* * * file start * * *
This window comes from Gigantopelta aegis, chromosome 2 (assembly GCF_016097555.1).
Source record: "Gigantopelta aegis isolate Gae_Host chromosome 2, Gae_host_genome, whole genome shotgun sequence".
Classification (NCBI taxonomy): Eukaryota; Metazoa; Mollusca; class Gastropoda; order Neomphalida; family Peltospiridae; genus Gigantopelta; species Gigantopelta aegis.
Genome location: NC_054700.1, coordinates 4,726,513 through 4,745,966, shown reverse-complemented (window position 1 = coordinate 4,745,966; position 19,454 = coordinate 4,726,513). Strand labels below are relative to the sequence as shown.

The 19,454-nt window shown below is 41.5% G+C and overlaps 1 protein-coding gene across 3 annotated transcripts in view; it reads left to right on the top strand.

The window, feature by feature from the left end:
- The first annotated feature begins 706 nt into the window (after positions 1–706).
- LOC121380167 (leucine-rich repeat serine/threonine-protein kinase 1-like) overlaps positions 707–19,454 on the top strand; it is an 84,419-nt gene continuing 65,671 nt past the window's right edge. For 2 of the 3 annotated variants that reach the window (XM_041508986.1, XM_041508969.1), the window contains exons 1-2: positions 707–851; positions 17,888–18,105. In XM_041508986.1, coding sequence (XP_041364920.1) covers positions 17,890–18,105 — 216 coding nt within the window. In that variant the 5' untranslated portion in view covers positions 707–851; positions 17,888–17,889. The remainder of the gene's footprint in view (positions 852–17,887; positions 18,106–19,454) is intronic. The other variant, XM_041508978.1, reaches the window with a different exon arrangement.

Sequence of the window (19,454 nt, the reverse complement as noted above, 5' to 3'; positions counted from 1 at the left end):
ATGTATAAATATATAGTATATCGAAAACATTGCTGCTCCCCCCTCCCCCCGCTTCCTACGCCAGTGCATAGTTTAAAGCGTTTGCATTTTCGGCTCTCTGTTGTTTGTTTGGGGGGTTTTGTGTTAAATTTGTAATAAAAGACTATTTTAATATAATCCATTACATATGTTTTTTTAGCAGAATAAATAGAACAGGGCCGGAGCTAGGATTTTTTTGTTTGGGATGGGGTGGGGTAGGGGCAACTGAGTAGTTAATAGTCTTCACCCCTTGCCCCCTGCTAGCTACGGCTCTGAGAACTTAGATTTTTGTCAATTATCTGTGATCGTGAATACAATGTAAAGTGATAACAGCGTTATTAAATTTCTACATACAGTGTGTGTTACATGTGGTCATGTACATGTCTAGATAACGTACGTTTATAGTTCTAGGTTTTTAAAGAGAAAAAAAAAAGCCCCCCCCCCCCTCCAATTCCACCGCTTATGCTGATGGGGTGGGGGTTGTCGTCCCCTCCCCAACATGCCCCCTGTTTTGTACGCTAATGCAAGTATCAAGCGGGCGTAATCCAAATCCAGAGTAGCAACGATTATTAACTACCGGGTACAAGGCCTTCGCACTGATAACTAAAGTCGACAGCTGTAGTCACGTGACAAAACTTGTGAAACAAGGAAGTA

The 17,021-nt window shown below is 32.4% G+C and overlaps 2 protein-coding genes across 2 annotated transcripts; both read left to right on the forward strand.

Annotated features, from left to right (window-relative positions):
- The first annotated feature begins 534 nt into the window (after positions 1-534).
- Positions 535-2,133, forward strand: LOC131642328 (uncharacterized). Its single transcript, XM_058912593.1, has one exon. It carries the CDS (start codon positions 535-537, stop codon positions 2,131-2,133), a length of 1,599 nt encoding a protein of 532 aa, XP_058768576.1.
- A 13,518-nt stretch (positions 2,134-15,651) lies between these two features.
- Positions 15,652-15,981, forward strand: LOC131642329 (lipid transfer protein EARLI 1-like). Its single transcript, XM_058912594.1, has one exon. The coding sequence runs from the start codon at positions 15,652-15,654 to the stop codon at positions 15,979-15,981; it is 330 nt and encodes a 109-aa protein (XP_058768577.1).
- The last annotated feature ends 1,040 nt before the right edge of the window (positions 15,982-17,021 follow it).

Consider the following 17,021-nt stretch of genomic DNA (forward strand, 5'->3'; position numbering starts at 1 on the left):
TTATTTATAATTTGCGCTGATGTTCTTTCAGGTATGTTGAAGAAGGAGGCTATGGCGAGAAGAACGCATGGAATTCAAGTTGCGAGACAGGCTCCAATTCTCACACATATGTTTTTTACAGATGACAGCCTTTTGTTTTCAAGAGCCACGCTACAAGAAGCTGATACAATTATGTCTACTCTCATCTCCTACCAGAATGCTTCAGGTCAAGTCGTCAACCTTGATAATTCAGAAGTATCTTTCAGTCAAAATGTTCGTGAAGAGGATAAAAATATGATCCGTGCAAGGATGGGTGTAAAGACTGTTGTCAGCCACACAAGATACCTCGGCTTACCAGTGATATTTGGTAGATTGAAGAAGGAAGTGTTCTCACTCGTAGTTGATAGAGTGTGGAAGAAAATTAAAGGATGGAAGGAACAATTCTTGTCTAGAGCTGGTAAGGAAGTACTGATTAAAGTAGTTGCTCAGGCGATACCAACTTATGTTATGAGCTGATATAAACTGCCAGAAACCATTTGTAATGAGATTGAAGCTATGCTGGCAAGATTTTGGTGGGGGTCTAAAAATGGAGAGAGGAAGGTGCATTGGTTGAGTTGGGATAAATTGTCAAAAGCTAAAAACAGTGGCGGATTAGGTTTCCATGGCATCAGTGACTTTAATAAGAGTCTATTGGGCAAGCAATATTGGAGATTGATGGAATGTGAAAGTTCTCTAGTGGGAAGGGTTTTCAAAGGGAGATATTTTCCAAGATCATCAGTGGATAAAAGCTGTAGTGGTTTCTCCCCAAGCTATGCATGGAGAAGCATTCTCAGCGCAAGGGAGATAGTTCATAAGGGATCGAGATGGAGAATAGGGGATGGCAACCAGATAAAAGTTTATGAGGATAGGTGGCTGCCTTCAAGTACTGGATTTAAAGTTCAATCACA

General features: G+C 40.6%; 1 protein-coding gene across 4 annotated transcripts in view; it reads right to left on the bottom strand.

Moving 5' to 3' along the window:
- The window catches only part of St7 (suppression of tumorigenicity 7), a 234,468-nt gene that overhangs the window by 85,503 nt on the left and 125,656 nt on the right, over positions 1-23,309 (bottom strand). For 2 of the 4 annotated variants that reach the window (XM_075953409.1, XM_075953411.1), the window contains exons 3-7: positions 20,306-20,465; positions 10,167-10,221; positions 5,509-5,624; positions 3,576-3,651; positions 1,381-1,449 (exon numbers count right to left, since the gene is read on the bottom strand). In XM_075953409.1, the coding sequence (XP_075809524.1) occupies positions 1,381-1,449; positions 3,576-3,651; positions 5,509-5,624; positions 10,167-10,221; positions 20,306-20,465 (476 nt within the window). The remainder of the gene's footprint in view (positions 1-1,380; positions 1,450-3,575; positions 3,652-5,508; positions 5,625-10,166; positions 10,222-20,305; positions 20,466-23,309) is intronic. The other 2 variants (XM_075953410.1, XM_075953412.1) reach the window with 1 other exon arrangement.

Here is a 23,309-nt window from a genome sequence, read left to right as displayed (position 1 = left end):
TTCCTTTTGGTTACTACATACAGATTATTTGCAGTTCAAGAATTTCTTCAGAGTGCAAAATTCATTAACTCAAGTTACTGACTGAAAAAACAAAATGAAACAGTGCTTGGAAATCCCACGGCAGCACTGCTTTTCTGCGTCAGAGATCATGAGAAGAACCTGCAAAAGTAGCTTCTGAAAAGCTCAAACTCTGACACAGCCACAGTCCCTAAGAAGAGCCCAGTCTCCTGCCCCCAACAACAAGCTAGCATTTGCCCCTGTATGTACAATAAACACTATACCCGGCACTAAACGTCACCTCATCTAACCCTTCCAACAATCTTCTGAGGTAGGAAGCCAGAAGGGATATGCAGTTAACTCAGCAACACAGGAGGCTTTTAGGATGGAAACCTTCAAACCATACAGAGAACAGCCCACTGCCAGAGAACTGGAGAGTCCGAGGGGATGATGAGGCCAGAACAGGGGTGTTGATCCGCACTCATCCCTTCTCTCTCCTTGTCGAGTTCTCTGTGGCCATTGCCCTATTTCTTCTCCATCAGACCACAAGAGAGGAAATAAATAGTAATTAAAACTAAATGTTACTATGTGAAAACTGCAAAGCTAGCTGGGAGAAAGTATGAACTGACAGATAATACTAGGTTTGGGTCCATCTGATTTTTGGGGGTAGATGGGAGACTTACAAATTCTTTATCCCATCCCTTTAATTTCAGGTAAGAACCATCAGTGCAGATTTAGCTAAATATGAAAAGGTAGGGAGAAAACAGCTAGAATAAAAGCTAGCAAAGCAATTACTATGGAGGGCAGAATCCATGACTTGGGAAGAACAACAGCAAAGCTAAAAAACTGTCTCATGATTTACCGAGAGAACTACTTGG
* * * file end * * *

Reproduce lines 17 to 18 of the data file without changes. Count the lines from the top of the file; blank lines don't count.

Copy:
- The last annotated feature ends 1,040 nt before the right edge of the window (positions 15,982-17,021 follow it).

Consider the following 17,021-nt stretch of genomic DNA (forward strand, 5'->3'; position numbering starts at 1 on the left):